in fairness, I was choosing university courses 8 years ago, and teaching was still actively pushed as an option from careers advisers and universities. The oversupply of teachers was mentioned but there was a tacit understanding that a retirement scheme was supposed to get rid of older teachers and make way for younger graduates.

    Also young teachers are emigrating in high numbers, you can’t move in places like Abu Dhabi and Dubai that have big international schools for young teachers from NI. I know of one relatively small school in Madrid that has 7 young NI teaching graduates in it for example.

    I suppose it says something that teaching is still considered to be an honourable profession and one that high achievers should aim for but we do have far too many.

    “For me that says it all about the profession, self interest comes first.”

    Tell me, is this not the way you should conduct yourself in business? Or in life? I mean you do have to look out for yourself in employment, otherwise you’ll never get on. Surely this private sector mentality should be applauded.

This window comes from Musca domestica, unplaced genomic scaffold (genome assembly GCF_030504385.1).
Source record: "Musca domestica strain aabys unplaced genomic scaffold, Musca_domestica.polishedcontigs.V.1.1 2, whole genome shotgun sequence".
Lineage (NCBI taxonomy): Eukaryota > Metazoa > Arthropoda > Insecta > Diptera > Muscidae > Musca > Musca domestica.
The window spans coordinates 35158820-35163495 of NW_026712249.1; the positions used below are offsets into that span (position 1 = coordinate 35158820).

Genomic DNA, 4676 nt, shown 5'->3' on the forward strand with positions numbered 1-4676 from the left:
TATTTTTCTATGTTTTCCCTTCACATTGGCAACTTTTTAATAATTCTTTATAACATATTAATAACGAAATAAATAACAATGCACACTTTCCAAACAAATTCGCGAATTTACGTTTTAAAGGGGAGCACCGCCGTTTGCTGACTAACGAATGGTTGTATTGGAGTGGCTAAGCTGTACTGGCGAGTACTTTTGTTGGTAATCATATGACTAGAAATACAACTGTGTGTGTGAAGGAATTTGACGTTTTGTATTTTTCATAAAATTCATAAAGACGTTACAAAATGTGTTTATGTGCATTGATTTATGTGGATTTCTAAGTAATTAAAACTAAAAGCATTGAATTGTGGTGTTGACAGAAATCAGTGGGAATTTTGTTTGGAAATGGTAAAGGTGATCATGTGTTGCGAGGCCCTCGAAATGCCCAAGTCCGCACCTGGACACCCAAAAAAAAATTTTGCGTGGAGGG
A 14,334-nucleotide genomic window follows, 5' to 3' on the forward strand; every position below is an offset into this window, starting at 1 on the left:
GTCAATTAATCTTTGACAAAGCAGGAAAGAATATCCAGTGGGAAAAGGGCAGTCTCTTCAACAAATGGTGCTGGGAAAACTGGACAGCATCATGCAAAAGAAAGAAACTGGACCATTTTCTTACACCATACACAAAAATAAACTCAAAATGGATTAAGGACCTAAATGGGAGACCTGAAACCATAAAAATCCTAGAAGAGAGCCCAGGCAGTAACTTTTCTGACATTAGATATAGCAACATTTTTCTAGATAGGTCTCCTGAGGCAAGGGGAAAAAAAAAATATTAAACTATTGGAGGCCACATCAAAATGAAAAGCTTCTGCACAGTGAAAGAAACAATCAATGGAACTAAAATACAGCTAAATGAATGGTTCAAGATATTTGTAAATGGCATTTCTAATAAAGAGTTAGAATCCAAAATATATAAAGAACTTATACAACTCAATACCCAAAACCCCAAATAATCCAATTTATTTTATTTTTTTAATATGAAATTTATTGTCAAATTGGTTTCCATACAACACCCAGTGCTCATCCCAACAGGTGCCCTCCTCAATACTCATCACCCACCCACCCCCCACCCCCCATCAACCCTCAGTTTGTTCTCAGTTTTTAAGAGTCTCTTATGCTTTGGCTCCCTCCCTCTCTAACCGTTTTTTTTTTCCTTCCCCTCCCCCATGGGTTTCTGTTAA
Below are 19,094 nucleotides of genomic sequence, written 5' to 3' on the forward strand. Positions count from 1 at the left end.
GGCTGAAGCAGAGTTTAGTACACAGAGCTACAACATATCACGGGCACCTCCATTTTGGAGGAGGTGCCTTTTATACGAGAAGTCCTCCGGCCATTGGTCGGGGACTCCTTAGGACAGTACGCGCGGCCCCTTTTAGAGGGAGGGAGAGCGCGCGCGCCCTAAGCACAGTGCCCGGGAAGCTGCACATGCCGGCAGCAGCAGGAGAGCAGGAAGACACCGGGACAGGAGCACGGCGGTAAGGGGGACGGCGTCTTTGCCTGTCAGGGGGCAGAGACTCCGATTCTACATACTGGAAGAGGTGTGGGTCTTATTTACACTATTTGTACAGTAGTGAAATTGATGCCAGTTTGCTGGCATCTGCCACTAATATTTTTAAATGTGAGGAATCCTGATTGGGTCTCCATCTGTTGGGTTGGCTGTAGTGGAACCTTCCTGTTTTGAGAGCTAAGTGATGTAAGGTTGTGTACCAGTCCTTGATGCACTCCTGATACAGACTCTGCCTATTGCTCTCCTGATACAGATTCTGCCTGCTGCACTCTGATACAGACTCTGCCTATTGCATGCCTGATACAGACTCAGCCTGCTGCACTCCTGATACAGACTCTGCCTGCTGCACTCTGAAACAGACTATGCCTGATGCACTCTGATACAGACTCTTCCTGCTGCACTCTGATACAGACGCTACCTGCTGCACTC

Though surely instead of retiring these teachers, would the money not be better spent using those unemployed teachers for targeted, intensive intervention in areas of high deprivation and low attainment.

  • Zig70

    Would be interesting to know which site would be the biggest asset in redevelopment terms. Plenty of housing pressure in the west.

  • Granni Trixie

    I studied at st Mary’s and visited Strand and looks to me that Stranmillis has much better facilities so I would utilise Stranmillis.

  • Old Mortality

    ‘We could also offer counselling services and support to enable them to get work in England’
    Indeed. Most of them would probably require a great deal of psychological support before they could even contemplate going so far away from home. And they don’t have such long summer holidays there. They’d sooner work in their local Tesco.

  • Old Mortality

    Chris, I think we all know the answer to the first but it would be impolitic to draw attention to it. Let’s just say that teaching is a very ‘family-friendly’ occupation.

  • Dan

    Farry, if he had any gumption whatsoever, would have walked from the Executive when he was castrated by DUP and Sinn Fein.